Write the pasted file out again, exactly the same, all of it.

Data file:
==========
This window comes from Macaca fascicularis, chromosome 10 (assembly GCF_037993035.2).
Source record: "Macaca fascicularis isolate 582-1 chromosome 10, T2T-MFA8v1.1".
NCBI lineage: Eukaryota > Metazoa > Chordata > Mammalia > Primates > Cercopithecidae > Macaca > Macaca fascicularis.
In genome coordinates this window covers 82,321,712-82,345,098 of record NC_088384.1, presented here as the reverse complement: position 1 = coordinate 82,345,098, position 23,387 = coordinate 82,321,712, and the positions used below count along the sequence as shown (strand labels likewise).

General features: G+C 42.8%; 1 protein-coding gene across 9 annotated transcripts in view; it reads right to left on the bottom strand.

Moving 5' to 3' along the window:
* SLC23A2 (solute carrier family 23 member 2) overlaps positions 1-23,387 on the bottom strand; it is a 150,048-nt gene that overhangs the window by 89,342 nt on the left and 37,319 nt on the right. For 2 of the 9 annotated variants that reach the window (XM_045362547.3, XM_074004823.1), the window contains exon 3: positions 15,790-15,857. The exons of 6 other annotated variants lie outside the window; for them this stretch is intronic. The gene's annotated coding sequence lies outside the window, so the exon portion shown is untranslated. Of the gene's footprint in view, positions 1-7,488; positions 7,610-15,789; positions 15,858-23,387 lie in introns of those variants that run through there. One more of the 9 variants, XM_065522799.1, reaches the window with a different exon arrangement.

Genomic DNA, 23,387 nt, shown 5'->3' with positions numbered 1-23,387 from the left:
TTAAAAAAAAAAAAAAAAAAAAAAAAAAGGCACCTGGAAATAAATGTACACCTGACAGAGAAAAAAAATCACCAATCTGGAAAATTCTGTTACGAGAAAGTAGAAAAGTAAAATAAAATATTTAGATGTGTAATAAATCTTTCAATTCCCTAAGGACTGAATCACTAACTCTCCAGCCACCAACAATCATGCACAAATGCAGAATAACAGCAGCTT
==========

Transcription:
This window comes from Macaca fascicularis, chromosome 10 (assembly GCF_037993035.2).
Source record: "Macaca fascicularis isolate 582-1 chromosome 10, T2T-MFA8v1.1".
NCBI lineage: Eukaryota > Metazoa > Chordata > Mammalia > Primates > Cercopithecidae > Macaca > Macaca fascicularis.
In genome coordinates this window covers 82,321,712-82,345,098 of record NC_088384.1, presented here as the reverse complement: position 1 = coordinate 82,345,098, position 23,387 = coordinate 82,321,712, and the positions used below count along the sequence as shown (strand labels likewise).

General features: G+C 42.8%; 1 protein-coding gene across 9 annotated transcripts in view; it reads right to left on the bottom strand.

Moving 5' to 3' along the window:
* SLC23A2 (solute carrier family 23 member 2) overlaps positions 1-23,387 on the bottom strand; it is a 150,048-nt gene that overhangs the window by 89,342 nt on the left and 37,319 nt on the right. For 2 of the 9 annotated variants that reach the window (XM_045362547.3, XM_074004823.1), the window contains exon 3: positions 15,790-15,857. The exons of 6 other annotated variants lie outside the window; for them this stretch is intronic. The gene's annotated coding sequence lies outside the window, so the exon portion shown is untranslated. Of the gene's footprint in view, positions 1-7,488; positions 7,610-15,789; positions 15,858-23,387 lie in introns of those variants that run through there. One more of the 9 variants, XM_065522799.1, reaches the window with a different exon arrangement.

Genomic DNA, 23,387 nt, shown 5'->3' with positions numbered 1-23,387 from the left:
TTAAAAAAAAAAAAAAAAAAAAAAAAAAGGCACCTGGAAATAAATGTACACCTGACAGAGAAAAAAAATCACCAATCTGGAAAATTCTGTTACGAGAAAGTAGAAAAGTAAAATAAAATATTTAGATGTGTAATAAATCTTTCAATTCCCTAAGGACTGAATCACTAACTCTCCAGCCACCAACAATCATGCACAAATGCAGAATAACAGCAGCTT